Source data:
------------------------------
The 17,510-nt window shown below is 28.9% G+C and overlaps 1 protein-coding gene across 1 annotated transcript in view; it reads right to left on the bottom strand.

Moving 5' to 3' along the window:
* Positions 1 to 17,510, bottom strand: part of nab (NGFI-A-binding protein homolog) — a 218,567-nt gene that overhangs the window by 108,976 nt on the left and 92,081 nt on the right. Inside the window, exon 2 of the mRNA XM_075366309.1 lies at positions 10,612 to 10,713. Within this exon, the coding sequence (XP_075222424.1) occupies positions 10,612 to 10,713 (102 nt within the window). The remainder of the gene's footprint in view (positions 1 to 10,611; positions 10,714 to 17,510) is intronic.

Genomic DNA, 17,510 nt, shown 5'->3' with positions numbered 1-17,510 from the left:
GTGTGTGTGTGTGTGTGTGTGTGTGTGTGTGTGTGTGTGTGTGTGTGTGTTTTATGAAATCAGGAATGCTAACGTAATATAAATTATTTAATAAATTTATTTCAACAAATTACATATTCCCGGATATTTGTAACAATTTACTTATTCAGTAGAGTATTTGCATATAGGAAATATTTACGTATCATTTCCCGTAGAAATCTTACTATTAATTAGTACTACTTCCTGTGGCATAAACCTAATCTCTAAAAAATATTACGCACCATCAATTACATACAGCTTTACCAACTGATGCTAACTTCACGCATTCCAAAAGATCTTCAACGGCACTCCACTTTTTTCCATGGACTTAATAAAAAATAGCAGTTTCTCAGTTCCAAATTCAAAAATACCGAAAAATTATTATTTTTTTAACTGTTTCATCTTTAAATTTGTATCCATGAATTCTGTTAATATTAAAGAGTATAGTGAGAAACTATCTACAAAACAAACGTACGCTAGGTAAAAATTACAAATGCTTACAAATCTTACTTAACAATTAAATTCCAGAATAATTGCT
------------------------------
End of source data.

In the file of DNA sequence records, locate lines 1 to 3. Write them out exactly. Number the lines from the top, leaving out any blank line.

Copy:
The 17,510-nt window shown below is 28.9% G+C and overlaps 1 protein-coding gene across 1 annotated transcript in view; it reads right to left on the bottom strand.

Moving 5' to 3' along the window:
* Positions 1 to 17,510, bottom strand: part of nab (NGFI-A-binding protein homolog) — a 218,567-nt gene that overhangs the window by 108,976 nt on the left and 92,081 nt on the right. Inside the window, exon 2 of the mRNA XM_075366309.1 lies at positions 10,612 to 10,713. Within this exon, the coding sequence (XP_075222424.1) occupies positions 10,612 to 10,713 (102 nt within the window). The remainder of the gene's footprint in view (positions 1 to 10,611; positions 10,714 to 17,510) is intronic.